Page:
As the old saying goes, “the show must go on.” But the corollary to this axiom is the seldom-asked question, “but at what price?” Writer/director Levan Tsikurishvili’s fly-on-the-wall documentary Avicii: True Stories follows the meteoric rise of Tim Bergling from his early days when he was making beats in his bedroom in Stockholm through his transformation into Avicii, the undisputed king of house music. This intimate flick shows Bergling — an introvert thrust into mega-stardom at a perilously young age — as he becomes undone before our eyes under the weight of DJing hundreds of shows over six years. While somewhat pedestrian in its storytelling, the film is a powerfully cautionary tale of the vagaries fame and stardom.
House music is often maligned as a formulaic musical stepchild replete with innocuous, repetitive rhythm, devoid of few new ideas. There are a few standouts artists to be sure — DJs Tiesto and David Guetta, both of whom appear in the film, are among the best in the genre who have elevated and even transcended the form. But what Tim Bergling/Avicii — who took his stage name from the lowest level of Buddhist hell — brought to the table was truly unique. As legendary producer/performer Nile Rodgers notes in the film, Avicii was “the most natural melodic music writer I’ve ever met.” Beginning with his first big single “Levels” in 2011, which sampled “Something’s Got a Hold on Me” by Etta James, Avicii broke into top ten charts around the world.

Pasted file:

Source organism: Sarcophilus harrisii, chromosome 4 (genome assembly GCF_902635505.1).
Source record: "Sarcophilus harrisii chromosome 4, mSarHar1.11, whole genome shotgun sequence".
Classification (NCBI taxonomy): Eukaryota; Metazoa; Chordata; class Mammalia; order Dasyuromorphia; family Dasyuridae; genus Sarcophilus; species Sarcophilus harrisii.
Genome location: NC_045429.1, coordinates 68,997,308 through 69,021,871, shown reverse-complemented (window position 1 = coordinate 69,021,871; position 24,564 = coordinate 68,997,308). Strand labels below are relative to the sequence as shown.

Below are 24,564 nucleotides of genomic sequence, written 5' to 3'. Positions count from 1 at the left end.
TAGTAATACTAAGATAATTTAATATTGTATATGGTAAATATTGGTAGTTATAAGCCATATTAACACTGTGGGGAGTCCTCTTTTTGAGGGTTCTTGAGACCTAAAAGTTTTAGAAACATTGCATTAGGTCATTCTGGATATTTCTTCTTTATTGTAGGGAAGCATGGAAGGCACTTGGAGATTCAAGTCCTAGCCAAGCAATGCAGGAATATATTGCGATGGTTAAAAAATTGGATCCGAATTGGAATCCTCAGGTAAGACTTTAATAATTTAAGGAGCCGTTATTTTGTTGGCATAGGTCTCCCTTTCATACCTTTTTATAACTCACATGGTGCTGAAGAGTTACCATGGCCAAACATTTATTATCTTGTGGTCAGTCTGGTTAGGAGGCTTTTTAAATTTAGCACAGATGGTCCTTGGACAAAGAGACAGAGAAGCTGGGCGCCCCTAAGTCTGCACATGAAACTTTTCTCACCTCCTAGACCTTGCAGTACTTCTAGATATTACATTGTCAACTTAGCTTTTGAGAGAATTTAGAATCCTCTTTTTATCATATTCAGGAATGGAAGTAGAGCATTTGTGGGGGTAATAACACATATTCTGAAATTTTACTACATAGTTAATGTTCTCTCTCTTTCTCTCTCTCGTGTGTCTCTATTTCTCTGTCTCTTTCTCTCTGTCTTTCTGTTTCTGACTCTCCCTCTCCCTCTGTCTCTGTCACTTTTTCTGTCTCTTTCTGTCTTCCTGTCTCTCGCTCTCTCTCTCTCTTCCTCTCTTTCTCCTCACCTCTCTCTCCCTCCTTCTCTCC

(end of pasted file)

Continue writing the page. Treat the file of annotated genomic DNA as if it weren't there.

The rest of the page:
“…thrust into mega-stardom at a perilously young age — as he becomes undone before our eyes under the weight of DJing hundreds of shows…”
Tsikurishvili catches the scarcely 21-year-old Avicii at this early stage of his career, just when he was hooking up with his svengali-esque manager, Ash. As captured in the film, Avicii is soon performing at some of the world’s biggest dance events including the famed Ultra party in Miami where he premieres tracks featuring Madonna and another with Lenny Kravitz.